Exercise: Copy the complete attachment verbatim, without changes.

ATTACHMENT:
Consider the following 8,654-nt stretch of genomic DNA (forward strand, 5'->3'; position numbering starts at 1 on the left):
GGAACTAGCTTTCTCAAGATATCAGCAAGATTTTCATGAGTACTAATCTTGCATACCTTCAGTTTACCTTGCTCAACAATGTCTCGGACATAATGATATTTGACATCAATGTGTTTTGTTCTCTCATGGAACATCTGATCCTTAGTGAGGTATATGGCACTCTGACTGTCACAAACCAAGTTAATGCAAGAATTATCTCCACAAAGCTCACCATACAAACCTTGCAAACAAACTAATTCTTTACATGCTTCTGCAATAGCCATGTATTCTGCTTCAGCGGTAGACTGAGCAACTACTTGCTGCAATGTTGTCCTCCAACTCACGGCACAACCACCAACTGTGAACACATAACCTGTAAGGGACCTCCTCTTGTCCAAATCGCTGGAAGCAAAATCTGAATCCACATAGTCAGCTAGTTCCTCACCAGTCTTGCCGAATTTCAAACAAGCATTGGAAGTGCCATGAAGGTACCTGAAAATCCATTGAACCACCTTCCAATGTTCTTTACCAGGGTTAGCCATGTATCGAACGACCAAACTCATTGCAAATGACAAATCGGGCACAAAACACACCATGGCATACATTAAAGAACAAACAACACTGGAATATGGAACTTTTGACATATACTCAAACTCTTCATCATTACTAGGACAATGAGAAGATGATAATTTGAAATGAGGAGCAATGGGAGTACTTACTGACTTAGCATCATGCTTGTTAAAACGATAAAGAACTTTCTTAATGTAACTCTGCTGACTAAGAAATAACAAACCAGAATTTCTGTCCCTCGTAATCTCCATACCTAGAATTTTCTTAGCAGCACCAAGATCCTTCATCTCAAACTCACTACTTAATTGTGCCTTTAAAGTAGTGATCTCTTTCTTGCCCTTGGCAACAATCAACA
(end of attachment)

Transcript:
Consider the following 8,654-nt stretch of genomic DNA (forward strand, 5'->3'; position numbering starts at 1 on the left):
GGAACTAGCTTTCTCAAGATATCAGCAAGATTTTCATGAGTACTAATCTTGCATACCTTCAGTTTACCTTGCTCAACAATGTCTCGGACATAATGATATTTGACATCAATGTGTTTTGTTCTCTCATGGAACATCTGATCCTTAGTGAGGTATATGGCACTCTGACTGTCACAAACCAAGTTAATGCAAGAATTATCTCCACAAAGCTCACCATACAAACCTTGCAAACAAACTAATTCTTTACATGCTTCTGCAATAGCCATGTATTCTGCTTCAGCGGTAGACTGAGCAACTACTTGCTGCAATGTTGTCCTCCAACTCACGGCACAACCACCAACTGTGAACACATAACCTGTAAGGGACCTCCTCTTGTCCAAATCGCTGGAAGCAAAATCTGAATCCACATAGTCAGCTAGTTCCTCACCAGTCTTGCCGAATTTCAAACAAGCATTGGAAGTGCCATGAAGGTACCTGAAAATCCATTGAACCACCTTCCAATGTTCTTTACCAGGGTTAGCCATGTATCGAACGACCAAACTCATTGCAAATGACAAATCGGGCACAAAACACACCATGGCATACATTAAAGAACAAACAACACTGGAATATGGAACTTTTGACATATACTCAAACTCTTCATCATTACTAGGACAATGAGAAGATGATAATTTGAAATGAGGAGCAATGGGAGTACTTACTGACTTAGCATCATGCTTGTTAAAACGATAAAGAACTTTCTTAATGTAACTCTGCTGACTAAGAAATAACAAACCAGAATTTCTGTCCCTCGTAATCTCCATACCTAGAATTTTCTTAGCAGCACCAAGATCCTTCATCTCAAACTCACTACTTAATTGTGCCTTTAAAGTAGTGATCTCTTTCTTGCCCTTGGCAACAATCAACA